35 Situation Room congratulates President Goodluck Jonathan for his statesmanship in conceding defeat and congratulating President-elect Muhammadu Buhari. In the days ahead and leading up to the final set of elections on April 11, the Situation Room urges all Nigerians and political actors to continue to be restrained and ensure that there is no violence and that peace and calm prevails in the country. 29

36 SITUATION ROOM CONDEMNS OBA OF LAGOS S HATE SPEECH Issued 7th April 2015 The Nigeria Civil Society Situation Room condemns the statement made by Oba of Lagos, Mr Rilwan Akiolu threatening Ibos in the State who may vote against his preferred candidate in the forthcoming April 11 State-level elections. The Oba s statement offends the constitutionally guaranteed rights of every citizen to vote for candidates of their choice in elections. His statement also constitutes an electoral offence as it constitutes threats of violence. In addition, it constitutes hate speech likely to provoke mass crimes in violation of international human rights laws. Situation Room calls on the Oba of Lagos to immediately withdraw his statement, apologise for his hate speech and reiterate his respect for the right of all Nigerian citizens to freely and democratically express themselves in the State level elections on April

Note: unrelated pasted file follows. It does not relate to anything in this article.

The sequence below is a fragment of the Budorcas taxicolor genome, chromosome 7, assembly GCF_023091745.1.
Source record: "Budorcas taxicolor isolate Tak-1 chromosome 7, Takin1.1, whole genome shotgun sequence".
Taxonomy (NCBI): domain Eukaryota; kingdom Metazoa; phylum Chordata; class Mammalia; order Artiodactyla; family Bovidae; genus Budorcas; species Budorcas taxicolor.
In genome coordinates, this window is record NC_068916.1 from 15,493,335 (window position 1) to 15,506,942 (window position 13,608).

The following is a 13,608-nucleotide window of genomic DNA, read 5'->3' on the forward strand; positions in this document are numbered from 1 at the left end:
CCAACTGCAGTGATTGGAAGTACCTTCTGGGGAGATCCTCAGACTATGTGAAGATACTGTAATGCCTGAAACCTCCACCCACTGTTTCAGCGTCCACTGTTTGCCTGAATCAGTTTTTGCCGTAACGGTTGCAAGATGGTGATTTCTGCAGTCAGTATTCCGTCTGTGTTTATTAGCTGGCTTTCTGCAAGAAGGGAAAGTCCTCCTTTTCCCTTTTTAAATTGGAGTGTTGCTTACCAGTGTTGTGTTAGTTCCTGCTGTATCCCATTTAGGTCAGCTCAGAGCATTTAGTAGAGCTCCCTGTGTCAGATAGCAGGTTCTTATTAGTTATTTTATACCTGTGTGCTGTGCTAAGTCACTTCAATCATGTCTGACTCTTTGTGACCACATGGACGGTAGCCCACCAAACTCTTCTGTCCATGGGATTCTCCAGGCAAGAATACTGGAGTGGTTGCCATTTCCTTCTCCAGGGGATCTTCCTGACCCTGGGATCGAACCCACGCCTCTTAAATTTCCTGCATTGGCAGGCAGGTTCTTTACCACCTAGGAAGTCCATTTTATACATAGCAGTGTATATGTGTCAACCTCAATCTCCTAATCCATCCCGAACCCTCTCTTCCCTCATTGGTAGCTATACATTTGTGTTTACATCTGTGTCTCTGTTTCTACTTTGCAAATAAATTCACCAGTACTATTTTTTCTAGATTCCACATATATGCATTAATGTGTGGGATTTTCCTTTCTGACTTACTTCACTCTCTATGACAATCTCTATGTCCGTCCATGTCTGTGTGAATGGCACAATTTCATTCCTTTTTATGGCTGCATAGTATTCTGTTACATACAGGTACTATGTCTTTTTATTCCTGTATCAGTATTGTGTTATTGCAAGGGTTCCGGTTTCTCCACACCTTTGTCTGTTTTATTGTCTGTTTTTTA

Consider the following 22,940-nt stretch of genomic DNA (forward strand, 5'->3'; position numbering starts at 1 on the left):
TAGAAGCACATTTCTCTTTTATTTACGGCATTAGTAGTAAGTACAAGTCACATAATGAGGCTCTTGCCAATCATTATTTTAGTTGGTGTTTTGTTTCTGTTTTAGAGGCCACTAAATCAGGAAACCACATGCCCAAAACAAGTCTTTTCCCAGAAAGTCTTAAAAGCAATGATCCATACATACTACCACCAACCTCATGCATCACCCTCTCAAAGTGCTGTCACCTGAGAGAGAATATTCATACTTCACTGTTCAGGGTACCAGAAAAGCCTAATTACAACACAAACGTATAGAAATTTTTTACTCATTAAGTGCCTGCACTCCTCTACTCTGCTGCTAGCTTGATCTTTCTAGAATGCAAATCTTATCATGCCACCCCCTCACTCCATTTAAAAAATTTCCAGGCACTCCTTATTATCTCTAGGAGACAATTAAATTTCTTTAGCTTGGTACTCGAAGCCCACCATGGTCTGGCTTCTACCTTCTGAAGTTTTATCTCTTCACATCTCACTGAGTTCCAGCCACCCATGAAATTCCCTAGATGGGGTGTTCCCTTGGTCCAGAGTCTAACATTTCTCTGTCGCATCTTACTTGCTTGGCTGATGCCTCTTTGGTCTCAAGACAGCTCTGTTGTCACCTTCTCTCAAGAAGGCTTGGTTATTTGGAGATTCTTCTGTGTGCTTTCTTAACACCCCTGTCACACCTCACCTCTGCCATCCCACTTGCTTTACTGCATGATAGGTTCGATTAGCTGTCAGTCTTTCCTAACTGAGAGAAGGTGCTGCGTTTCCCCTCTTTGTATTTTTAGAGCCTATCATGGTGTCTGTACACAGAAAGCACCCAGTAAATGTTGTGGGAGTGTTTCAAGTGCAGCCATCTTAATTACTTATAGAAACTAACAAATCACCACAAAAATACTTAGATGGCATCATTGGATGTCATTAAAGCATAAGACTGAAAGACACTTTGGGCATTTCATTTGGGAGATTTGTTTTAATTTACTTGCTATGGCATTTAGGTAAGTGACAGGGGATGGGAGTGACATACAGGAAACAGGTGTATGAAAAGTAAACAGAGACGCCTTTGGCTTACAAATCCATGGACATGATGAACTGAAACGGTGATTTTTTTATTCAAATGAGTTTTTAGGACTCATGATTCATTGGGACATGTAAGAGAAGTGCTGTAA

37 SITUATION ROOM STATEMENT ON GUBERNATORIAL AND STATE HOUSES OF ASSEMBLY ELECTIONS Issued: Saturday, 11th April 2015 The Nigeria Civil Society Situation Room is observing the State-level elections for the Governorships and the State Houses of Assembly. The successful conclusion of these elections is crucial to the consolidation of democracy in the country and should complement the already concluded Presidential and National Assembly elections on March 28th Reports reaching the Situation Room indicate that electoral officials arrived on time in most parts of the country. Commencement of accreditation also started on time. The Situation Room notes a number of issues of serious concern as the current elections unfold: PROCESS VIOLATION: We note that in many polling units, INEC s electoral regulations were being flagrantly flouted. In most polling units, accreditation started on time. In Akwa Ibom State, there are reports of the accreditation of voters without valid PVCs. In Wadata Polling Unit (011) in Taraba State, voting commenced without accreditation, while in Rogo Ward in the same State, accreditation and voting are taking place simultaneously. In Nasarawa State, there are reports of the inability of INEC ad hoc staff to operate the card readers. In a limited number of polling units, we have also received reports of mass ballot thumb printing, attempts to bribe electoral officials, and the use of security officials to subvert the electoral process. DEATHS & VIOLENCE: We have reports of election-related murders in Lagos, Delta, Rivers, Ebonyi, Katsina, and Akwa Ibom States. These killings form part of a wider pattern of politically-motivated violence, arson, and hijacking of electoral materials that our observers have noted. The resort to violence may not be unrelated to the higher interests at stake in these State level elections. In Owerri North of Imo State, there are reports of rival party clashes and violence. 31